20 minutes after today's repo operation began, it concluded and there was some bad news in it: as we feared, yesterday's take up of the Fed's repo operation which peaked at $53.2 billion has expanded substantially, and according to the Fed, today there was a whopping $80.05BN in bids submitted, an increase of $27 billion, or 50% more than yesterday.
It also meant that since the operation - which is capped at $75BN - was oversubscribed by over $5BN,that there were participants who did not get the last-minute liquidity they needed, and that the Fed will see demands to either expand the size of its operations, or implement a fixed operation and/or transition to permanent open market operations, i.e. QE
By comparison this is what yesterday's repo operation looked like:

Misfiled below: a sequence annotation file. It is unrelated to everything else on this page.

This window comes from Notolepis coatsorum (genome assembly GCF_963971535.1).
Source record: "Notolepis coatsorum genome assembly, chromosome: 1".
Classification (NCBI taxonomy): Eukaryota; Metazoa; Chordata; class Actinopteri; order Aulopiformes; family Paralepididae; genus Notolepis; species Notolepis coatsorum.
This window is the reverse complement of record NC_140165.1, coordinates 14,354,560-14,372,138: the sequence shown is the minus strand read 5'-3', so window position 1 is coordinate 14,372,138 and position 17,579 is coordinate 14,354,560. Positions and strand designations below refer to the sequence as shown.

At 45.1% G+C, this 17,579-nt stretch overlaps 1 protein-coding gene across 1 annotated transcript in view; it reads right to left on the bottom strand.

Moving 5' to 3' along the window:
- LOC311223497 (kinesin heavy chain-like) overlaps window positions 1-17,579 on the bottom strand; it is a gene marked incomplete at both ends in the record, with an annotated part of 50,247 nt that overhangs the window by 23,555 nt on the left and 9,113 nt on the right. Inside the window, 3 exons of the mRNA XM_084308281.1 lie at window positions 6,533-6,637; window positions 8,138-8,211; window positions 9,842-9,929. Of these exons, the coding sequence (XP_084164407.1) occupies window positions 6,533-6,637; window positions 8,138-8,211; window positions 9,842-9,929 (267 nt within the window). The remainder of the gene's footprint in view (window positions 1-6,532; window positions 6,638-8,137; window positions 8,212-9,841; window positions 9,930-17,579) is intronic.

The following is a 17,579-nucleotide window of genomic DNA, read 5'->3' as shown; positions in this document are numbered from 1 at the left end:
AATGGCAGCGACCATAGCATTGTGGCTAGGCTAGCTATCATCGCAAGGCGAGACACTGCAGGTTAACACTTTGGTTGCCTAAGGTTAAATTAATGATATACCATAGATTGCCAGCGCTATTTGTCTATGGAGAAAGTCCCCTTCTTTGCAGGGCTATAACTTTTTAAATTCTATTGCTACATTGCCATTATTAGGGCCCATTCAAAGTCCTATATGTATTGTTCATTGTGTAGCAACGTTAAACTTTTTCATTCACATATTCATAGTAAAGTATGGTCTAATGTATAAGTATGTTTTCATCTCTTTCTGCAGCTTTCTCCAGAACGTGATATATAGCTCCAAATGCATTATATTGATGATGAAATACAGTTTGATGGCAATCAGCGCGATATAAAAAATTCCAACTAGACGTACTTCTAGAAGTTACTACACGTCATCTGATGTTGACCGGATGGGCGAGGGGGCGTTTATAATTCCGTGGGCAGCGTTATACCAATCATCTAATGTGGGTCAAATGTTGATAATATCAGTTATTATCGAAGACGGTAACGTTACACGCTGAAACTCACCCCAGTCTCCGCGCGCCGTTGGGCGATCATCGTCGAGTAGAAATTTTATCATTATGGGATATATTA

What is immediately notable is that except for agency paper, there was a greater use of both Treasury ($40.9BN to $51.6BN) and Mortgage-backed ($11.7BN to $27.8BN) collateral. The only silver lining: the step out rate on agency paper dropped from 3.00% to 2.1% however with virtually nobody using that, it is a largely meaningless easing in terms.
Finally, the worst news is that immediately after the operation, overnight repo remained elevated, with Reuters reporting the rate was 2.25%-2.60% after the latest repo operation, confirming that the liquidity shortage continues with the high end of repo still far above fed funds.
By: Tyler Durden of ZeroHedge; repost by Todd M Schoenberger of Wellington Insights